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The Cumulative Effects of Medication Use, Drug Use, and Smoking on Erectile Dysfunction Among Men Who Have Sex with Men

Hart, TA and Moskowitz, D and Cox, C and Li, X and Ostrow, DG and Stall, RD and Gorbach, PM and Plankey, M (2012) The Cumulative Effects of Medication Use, Drug Use, and Smoking on Erectile Dysfunction Among Men Who Have Sex with Men. Journal of Sexual Medicine, 9 (4). 1106 - 1113. ISSN 1743-6095

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Abstract

Introduction. Erectile dysfunction (ED) is highly prevalent among human immunodeficiency virus-seropositive (HIV+) men who have sex with men (MSM). There is a need for additional research to determine the correlates of HIV+ and HIV-seronegative (HIV-) MSM, especially regarding nonantiretroviral medication use. Aims. This study examined the prevalence of ED and the sociodemographic, medical conditions, medication use, and substance use correlates of ED among HIV+ and HIV- MSM. Methods. A modified version of the International Index of Erectile Function (IIEF) for MSM was self-administered by participants enrolled in the Multicenter AIDS Cohort Study, an ongoing prospective study of the natural and treated histories of HIV infection among MSM in the United States. The study sample included 1,340 participants, including 612 HIV+ and 728 HIV- men. Poisson regression with robust error variance was used to estimate prevalence ratios of ED in multivariable models in combined (HIV+/-) and separate analyses. Main Outcome Measure. ED was determined by the summed scores of a modified version of the IIEF validated among MSM. Results. Twenty-one percent of HIV+ MSM and 16% of HIV- MSM reported ED. Being >55years of age, black race, cumulative pack years of smoking, cumulative antihypertensive use, and cumulative antidepressant use had significant positive associations with the prevalence of ED in the total sample. Among HIV+ men, duration of antihypertensive use and antidepressant use were significantly associated with increasing prevalence of ED. Among HIV- men, being >55years of age, black race, and cigarette smoking duration were associated with increased prevalence of ED. Conclusion. Predictors of ED may differ by HIV status. Although smoking cessation and effective medication management may be important as possible treatment strategies for ED among all MSM, there may be a burden on sexual functioning produced by non-HIV medications for HIV+ men. Hart TA, Moskowitz D, Cox C, Li X, Ostrow DG, Stall RD, Gorbach PM, and Plankey M. The cumulative effects of medication use, drug use, and smoking on erectile dysfunction among men who have sex with men. © 2012 International Society for Sexual Medicine.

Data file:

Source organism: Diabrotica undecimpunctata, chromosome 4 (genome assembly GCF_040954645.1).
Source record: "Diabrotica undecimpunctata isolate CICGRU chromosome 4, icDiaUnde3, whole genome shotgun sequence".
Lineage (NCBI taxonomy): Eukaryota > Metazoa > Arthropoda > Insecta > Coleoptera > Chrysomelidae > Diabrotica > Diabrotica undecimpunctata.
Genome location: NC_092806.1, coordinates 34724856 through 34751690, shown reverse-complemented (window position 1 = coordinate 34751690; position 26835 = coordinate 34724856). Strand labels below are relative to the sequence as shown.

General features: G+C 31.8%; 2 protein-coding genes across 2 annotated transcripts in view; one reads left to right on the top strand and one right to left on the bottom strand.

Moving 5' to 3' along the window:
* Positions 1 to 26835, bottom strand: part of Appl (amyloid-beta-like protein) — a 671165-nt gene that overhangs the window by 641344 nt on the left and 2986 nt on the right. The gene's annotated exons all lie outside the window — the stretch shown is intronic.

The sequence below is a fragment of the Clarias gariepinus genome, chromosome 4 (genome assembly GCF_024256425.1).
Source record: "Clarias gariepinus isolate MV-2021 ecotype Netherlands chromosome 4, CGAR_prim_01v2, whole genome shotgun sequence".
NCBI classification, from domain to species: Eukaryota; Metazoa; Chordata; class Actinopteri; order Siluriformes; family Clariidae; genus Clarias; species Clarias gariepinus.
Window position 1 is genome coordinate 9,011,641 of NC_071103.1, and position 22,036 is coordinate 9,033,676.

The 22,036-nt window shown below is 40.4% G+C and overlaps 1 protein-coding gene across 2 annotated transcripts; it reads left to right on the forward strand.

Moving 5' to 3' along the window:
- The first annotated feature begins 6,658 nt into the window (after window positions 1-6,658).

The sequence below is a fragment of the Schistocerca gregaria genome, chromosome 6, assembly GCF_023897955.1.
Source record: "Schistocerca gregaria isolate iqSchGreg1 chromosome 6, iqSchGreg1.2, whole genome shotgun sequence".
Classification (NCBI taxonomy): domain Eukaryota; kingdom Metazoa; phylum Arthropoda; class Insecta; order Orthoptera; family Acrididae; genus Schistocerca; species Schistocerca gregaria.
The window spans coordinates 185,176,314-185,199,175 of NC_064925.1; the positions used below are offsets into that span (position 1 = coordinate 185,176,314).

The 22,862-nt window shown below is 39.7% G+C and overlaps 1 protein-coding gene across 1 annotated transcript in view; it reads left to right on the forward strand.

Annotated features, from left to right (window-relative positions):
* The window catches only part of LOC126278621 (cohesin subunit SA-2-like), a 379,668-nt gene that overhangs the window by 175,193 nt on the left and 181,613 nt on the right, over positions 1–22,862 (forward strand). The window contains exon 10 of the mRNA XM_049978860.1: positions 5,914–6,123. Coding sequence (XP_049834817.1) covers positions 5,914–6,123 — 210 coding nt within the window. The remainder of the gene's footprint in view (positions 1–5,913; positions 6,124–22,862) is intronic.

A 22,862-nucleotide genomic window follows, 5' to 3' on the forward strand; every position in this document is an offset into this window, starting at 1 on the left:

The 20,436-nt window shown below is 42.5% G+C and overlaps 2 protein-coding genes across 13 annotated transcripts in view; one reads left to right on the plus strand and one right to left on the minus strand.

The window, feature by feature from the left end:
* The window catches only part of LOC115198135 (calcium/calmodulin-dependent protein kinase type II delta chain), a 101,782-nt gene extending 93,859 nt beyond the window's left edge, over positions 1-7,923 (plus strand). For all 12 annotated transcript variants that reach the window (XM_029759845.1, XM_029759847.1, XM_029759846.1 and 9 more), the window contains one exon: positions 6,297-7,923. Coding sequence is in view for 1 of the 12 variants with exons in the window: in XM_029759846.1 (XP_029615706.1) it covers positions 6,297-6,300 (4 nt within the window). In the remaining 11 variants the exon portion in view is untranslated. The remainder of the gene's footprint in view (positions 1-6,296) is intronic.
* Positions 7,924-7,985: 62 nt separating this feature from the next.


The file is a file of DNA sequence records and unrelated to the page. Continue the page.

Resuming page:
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Details

Item Type: Article
Status: Published
Creators/Authors:
CreatorsEmailPitt UsernameORCID
Hart, TA
Moskowitz, D
Cox, C
Li, X
Ostrow, DG
Stall, RDrstall@pitt.eduRSTALL
Gorbach, PM
Plankey, M
Centers: Other Centers, Institutes, or Units > Center for LGBT Health Research
Date: 1 January 2012
Date Type: Publication
Journal or Publication Title: Journal of Sexual Medicine
Volume: 9
Number: 4
Page Range: 1106 - 1113
DOI or Unique Handle: 10.1111/j.1743-6109.2011.02648.x
Schools and Programs: Graduate School of Public Health > Behavioral and Community Health Sciences
Refereed: Yes
ISSN: 1743-6095
Date Deposited: 12 Jun 2013 20:53
Last Modified: 02 Feb 2019 13:55
URI: http://d-scholarship.pitt.edu/id/eprint/18858

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